Even with all the latest policies in Foreign Direct Investment (FDI), entering the Indian market – at least for large and multi-national companies – is difficult. And this has always been the biggest problem for Walmart, which is why, even with consistent efforts, it has failed to open even one of its iconic retail stores in the country.
There are several loopholes, limitations, and caveats in the FDI in India. And aside from that, although the Modi government has loosened the terms for international brands, our country is plagued with red tapes. Do you really think that even with a green signal, Walmart would be able to launch its stores so easily without getting obstructed by babus and opportunist politicians?
In the sham of saving domestic brands, retailers, and wholesalers, the opposition party will always oppose the entry of Walmart in the Indian market. The orthodox and conservative writers will go all guns blazing with their editorial pieces, counting the ills of Walmart’s expansion in the country. This has what happened multiple times before, whenever this retail giant has attempted to enter in India. And this is exactly what will happen in the coming years, until the masses are well informed about the REAL (and not hyped) impact of Walmart’s entry, and how it can be helpful to Indian retail market.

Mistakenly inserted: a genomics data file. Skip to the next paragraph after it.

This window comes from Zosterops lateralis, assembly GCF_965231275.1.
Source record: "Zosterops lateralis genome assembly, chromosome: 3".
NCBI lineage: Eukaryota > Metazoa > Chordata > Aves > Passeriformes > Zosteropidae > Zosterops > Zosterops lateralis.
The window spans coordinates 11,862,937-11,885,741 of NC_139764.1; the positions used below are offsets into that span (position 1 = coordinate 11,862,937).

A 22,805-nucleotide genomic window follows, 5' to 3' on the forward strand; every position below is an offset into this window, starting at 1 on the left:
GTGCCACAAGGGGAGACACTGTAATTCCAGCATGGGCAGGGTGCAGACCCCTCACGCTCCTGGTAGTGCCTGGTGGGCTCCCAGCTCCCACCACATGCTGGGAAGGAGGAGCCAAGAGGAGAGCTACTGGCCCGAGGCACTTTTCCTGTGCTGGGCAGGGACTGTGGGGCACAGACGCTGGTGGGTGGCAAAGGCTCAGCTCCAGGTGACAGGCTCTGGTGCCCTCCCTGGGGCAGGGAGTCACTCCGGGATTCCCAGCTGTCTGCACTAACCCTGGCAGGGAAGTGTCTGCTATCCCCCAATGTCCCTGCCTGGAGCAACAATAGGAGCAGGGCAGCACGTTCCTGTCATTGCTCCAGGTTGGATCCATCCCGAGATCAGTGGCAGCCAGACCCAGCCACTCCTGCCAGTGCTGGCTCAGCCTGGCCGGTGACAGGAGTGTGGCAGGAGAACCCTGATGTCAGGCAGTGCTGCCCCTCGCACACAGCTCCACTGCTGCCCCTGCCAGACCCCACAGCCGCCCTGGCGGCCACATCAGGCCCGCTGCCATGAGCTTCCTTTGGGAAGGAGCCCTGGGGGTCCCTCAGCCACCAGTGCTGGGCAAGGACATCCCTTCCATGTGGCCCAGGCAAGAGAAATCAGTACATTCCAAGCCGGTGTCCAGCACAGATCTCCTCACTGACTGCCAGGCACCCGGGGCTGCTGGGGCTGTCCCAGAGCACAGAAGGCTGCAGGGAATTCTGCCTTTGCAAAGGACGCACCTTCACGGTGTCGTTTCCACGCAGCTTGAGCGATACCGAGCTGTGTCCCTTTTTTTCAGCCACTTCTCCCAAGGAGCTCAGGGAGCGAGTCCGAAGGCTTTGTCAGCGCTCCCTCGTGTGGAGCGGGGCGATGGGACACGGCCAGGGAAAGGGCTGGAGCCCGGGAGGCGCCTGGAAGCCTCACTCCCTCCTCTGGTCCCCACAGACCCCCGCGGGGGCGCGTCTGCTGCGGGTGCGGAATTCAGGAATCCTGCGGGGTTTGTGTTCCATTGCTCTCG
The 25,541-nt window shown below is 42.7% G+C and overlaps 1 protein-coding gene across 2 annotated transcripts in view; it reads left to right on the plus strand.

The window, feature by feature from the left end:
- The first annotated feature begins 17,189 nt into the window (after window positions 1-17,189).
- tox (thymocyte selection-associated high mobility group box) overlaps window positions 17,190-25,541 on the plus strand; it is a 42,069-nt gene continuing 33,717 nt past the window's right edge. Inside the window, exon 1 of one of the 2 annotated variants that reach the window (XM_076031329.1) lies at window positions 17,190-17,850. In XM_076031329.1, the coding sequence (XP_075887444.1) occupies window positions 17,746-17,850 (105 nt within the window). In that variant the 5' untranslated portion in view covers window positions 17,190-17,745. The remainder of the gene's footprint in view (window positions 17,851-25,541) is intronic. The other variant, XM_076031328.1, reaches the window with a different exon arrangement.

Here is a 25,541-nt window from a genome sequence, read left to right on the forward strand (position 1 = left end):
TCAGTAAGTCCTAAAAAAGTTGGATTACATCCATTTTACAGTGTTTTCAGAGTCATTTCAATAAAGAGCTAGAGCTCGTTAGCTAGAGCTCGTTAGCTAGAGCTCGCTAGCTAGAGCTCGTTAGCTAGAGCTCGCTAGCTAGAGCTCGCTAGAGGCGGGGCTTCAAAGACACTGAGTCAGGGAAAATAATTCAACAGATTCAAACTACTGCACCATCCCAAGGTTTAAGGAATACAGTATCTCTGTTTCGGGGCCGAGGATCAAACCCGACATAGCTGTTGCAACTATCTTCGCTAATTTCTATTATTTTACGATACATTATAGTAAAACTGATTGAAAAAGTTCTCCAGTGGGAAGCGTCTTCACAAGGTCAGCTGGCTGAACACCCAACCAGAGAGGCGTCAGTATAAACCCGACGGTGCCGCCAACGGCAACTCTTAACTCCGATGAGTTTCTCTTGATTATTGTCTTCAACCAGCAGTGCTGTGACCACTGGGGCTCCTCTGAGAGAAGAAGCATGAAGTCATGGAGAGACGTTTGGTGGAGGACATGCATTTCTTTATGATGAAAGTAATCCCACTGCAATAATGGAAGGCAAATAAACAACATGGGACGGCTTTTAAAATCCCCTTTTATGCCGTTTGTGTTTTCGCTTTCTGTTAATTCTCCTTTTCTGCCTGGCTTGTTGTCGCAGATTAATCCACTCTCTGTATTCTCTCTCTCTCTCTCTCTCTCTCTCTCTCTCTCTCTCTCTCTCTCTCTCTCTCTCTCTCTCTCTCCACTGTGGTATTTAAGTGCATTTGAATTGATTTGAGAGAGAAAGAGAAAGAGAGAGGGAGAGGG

With now Walmart buying Flipkart, we can see the retail brand make another effort to leave a mark in the country with the digital-first path. Over the course, it can slowly expand its operation. One thing is for sure, with Indian retail market expected to reach the $1 trillion mark by 2020, the company would definitely do a lot to get a pie of that cake.
Also, on a personal note, I think the entry of Walmart in India would be highly beneficial for end-consumers, farmers, and manufacturers. The competition will peak, which will further boost the retail market. The only problem will be faced by the middlemen; maybe it’s time now that they find a real job instead of passing on products and money from one party to another and eating a lot of money in the middle.